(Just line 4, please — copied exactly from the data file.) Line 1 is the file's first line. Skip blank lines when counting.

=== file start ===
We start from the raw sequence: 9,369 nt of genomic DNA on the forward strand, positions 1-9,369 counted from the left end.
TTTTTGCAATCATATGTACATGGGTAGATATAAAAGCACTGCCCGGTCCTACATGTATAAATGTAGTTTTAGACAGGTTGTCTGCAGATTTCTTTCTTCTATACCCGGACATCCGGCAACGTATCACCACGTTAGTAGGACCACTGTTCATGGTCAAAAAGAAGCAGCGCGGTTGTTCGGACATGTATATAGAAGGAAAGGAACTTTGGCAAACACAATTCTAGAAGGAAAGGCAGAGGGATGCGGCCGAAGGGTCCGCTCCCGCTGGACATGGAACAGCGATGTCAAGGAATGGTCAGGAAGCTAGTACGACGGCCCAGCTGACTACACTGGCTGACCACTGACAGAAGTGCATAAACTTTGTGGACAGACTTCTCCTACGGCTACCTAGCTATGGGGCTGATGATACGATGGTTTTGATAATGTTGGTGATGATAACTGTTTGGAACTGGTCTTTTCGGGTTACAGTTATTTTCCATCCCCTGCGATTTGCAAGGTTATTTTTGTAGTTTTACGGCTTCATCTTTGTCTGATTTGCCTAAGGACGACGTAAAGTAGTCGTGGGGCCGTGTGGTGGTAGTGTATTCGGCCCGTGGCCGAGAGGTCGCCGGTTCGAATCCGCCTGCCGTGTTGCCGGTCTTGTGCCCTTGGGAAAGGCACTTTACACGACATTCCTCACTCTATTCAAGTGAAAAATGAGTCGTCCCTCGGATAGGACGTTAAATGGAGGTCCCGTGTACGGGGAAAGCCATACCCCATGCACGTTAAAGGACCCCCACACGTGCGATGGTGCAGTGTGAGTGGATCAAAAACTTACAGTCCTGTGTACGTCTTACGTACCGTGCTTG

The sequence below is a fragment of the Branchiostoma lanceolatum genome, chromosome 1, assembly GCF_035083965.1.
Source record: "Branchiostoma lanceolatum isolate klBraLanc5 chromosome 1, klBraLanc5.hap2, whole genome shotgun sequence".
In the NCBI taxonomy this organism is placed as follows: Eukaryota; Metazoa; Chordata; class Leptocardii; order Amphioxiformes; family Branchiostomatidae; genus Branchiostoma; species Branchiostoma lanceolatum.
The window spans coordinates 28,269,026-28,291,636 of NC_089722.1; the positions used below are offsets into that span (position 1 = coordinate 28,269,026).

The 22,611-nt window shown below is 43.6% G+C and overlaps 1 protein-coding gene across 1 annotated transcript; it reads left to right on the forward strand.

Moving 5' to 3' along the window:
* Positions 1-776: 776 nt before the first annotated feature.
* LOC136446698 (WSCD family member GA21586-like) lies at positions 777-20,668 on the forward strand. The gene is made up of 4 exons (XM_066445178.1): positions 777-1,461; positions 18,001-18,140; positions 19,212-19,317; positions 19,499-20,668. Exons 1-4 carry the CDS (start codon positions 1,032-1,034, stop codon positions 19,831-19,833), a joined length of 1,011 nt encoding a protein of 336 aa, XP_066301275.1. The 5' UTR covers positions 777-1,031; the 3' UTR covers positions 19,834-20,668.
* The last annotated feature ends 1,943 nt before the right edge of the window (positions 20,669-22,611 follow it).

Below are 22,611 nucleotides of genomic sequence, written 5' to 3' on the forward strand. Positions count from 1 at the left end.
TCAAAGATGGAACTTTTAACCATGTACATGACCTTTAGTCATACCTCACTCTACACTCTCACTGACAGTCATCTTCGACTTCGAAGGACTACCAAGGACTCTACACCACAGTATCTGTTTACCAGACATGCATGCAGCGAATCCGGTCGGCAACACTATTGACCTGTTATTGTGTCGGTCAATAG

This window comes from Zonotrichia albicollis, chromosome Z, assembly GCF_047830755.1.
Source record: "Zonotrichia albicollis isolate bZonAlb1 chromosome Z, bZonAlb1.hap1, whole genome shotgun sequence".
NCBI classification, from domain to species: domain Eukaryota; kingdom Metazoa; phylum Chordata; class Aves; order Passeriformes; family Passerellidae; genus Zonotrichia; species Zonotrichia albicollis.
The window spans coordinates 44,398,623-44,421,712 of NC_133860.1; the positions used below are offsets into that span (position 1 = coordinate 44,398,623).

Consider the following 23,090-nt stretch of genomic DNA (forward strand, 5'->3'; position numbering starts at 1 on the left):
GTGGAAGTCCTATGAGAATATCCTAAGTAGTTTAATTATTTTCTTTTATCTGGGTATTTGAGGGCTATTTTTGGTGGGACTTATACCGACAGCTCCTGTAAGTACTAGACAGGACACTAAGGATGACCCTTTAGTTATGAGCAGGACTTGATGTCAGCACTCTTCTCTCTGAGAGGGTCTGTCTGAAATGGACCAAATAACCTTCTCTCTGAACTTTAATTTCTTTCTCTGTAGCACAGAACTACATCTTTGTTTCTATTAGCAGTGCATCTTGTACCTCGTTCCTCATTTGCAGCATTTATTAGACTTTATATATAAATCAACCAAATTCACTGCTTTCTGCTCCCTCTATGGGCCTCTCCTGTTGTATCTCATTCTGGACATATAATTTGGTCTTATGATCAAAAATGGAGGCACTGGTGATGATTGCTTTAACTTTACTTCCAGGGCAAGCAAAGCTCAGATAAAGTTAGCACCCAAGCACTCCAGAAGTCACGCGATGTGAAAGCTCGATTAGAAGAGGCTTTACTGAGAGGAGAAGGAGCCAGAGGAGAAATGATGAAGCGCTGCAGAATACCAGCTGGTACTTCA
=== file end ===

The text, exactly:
Source record: "Branchiostoma lanceolatum isolate klBraLanc5 chromosome 1, klBraLanc5.hap2, whole genome shotgun sequence".